The answer is simple. If you took the old NCETMB exam before February 1, 2015, the states listed above as accepting the NCETMB exam will give you credit for a passing grade. Once the NCBTMB decided to phase out their National Certificate test, though, these states stopped honoring it as a legitimate exam for massage therapists seeking state-level certification.

This begs an important question. If the NCETMB exam has been phased out, massage therapists new to the field will need to take the MBLEx exam in most states (aside from Hawaii and New York, which have their own proprietary exams, along with the four states which don’t currently have any regulations related to massage).

The great news is, once you’ve taken and passed the MBLEx, you do not have to renew the credential. There are no additional fees to be paid and no more tests!

How to Maintain Certification

Congratulations! You prepared extensively and sat for the MBLEx exam, and you passed! Give yourself a pat on the back.

But now that you’re certified, you might be wondering: what’s next? Are there more requirements? How do I maintain my licensure?

Each state licensing board or agency has their own unique requirements. Most are on an annual cycle. We encourage you to use this as a starting point and then check with your individual state licensing body to confirm that its requirements haven’t changed.

What are CEUs, and How Do They Work?

After finishing a massage program, most soon-to-be practitioners recall how hectic it was. In a relatively short amount of time, you had to learn, assimilate, and retain an incredible amount of information.

With your program over, you may be asking yourself: how do I keep learning? After all, it seems impossible to have learned all there is to know about bodywork in such a short timeframe.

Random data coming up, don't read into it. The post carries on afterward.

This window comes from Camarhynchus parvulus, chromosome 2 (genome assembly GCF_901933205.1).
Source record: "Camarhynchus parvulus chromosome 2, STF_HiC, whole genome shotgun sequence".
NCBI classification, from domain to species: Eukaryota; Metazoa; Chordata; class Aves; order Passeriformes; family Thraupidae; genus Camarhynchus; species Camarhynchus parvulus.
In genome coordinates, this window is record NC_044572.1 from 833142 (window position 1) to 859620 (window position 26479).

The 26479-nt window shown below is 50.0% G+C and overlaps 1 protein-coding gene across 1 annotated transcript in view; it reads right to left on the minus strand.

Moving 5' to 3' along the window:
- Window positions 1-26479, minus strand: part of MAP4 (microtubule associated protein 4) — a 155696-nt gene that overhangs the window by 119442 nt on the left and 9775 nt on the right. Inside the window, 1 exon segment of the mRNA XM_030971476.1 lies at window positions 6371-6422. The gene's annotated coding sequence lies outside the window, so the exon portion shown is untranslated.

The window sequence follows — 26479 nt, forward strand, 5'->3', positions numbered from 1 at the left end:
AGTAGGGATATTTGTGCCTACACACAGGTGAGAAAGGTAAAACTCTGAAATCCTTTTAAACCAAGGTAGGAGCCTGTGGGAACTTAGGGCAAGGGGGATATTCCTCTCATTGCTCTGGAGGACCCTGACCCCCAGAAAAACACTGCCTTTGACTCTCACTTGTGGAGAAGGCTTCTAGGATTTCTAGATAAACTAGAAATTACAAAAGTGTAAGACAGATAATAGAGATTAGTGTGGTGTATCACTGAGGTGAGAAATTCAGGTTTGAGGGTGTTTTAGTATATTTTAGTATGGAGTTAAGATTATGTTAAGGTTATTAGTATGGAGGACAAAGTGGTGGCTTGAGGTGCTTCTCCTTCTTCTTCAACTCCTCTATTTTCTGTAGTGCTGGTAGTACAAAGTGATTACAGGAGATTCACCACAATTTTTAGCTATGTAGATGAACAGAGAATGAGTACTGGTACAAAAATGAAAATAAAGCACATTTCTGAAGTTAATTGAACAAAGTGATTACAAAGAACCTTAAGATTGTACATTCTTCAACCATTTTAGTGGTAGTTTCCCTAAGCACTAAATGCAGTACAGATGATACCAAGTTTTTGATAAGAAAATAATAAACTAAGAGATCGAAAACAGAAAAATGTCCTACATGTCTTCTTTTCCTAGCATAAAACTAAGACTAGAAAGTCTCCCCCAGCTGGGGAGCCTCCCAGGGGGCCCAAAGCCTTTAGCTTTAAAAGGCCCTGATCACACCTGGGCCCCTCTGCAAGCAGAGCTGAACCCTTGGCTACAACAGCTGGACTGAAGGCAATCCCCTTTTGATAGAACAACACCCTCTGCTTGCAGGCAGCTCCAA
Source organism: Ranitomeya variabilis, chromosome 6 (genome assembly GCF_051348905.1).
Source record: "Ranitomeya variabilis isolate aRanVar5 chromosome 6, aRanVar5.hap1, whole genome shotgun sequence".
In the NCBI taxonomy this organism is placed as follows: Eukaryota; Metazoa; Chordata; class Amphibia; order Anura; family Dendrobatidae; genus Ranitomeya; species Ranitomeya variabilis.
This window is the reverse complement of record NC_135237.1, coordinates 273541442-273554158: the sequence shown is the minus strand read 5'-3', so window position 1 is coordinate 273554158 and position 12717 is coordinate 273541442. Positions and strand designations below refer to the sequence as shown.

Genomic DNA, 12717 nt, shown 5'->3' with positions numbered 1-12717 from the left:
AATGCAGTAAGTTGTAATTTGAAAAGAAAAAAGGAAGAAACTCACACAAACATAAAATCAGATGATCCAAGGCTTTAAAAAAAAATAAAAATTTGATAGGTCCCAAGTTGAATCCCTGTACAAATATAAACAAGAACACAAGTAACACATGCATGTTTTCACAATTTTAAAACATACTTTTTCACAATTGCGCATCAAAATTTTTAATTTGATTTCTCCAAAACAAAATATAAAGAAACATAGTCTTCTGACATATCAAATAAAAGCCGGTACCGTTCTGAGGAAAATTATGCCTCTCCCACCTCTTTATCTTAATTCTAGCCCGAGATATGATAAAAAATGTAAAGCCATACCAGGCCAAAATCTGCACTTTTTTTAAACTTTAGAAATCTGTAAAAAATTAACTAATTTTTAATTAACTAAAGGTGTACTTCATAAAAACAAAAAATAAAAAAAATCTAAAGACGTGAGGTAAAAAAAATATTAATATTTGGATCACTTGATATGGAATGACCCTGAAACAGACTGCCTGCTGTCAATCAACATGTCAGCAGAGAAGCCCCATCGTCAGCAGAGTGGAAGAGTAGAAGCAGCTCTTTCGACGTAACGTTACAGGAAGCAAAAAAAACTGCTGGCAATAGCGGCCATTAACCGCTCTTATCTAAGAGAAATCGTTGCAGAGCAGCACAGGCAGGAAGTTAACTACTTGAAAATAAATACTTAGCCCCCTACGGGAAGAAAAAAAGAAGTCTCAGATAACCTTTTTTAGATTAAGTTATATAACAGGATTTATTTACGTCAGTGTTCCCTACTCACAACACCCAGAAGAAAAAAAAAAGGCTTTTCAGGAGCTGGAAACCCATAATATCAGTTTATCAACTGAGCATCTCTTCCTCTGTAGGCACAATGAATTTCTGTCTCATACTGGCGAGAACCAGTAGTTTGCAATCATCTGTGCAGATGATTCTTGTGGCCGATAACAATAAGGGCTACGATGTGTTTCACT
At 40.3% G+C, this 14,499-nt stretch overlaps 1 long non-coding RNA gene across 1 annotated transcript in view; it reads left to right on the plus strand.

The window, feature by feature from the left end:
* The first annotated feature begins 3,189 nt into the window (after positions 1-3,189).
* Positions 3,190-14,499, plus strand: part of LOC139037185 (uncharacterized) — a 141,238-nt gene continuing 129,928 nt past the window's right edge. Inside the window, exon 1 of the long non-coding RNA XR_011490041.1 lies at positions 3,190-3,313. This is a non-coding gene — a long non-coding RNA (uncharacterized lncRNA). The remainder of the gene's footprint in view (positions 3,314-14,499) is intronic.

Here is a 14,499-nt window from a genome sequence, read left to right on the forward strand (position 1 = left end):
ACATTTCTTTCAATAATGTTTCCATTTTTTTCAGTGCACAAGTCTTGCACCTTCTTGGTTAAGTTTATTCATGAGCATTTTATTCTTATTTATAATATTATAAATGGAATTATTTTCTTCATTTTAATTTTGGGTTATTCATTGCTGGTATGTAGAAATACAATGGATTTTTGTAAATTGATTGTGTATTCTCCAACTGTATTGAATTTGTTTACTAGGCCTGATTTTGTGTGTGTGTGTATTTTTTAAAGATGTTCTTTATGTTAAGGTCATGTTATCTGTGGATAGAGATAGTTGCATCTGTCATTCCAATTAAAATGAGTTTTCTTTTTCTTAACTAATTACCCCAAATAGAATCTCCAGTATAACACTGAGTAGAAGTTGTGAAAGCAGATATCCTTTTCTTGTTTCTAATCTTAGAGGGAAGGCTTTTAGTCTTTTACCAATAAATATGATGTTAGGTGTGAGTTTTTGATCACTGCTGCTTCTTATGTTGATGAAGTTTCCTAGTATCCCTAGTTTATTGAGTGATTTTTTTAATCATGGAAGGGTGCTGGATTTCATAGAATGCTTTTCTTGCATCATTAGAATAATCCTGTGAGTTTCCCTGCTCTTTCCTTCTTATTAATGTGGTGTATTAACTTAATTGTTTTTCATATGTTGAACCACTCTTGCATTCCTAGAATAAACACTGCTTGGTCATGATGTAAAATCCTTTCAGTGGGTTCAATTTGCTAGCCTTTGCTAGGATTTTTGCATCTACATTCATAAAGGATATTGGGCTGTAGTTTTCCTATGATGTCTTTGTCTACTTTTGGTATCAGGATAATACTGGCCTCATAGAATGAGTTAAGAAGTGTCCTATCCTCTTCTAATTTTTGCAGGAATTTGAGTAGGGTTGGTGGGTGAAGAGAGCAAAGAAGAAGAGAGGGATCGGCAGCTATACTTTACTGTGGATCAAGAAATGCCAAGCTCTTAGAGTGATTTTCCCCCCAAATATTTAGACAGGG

Indeed, even if you had to study for more than a thousand hours to complete your program, there’s always more you could learn. Particularly if you don’t have a medical background to begin with, there’s a lot to familiarize yourself with in order to become an effective bodyworker.

This is why states all across the country require that licensed massage professionals continue their education from year to year in order to maintain their license. You’ve learned about the NCBTMB, the MBLEx, and state requirements for massage. In the case of a vast majority of states, you’ll need to keep up with your education on a regular basis through the accumulation of CEU (Continuing Education Unit) credit hours.

So, how do CEUs work?

Continuing education isn’t unique to massage. In fact, lots of other professions require that licensed professionals take courses from year to year in order to maintain their licensure. These other occupations cover a wide variety of sectors and industries, including not just health care workers like doctors, nurses, mental health professionals, chiropractors, dentists, acupuncturists, and so on, but also social workers, architects, engineers, designers, teachers, and more.

What do all of these occupations have in common? Every single one of them involves offering a vital service to people. And, generally, that service is something that has a serious influence on people’s lives. CEUs are necessary because they ensure that these professionals keep up with trends, developments, and breakthroughs in their industries.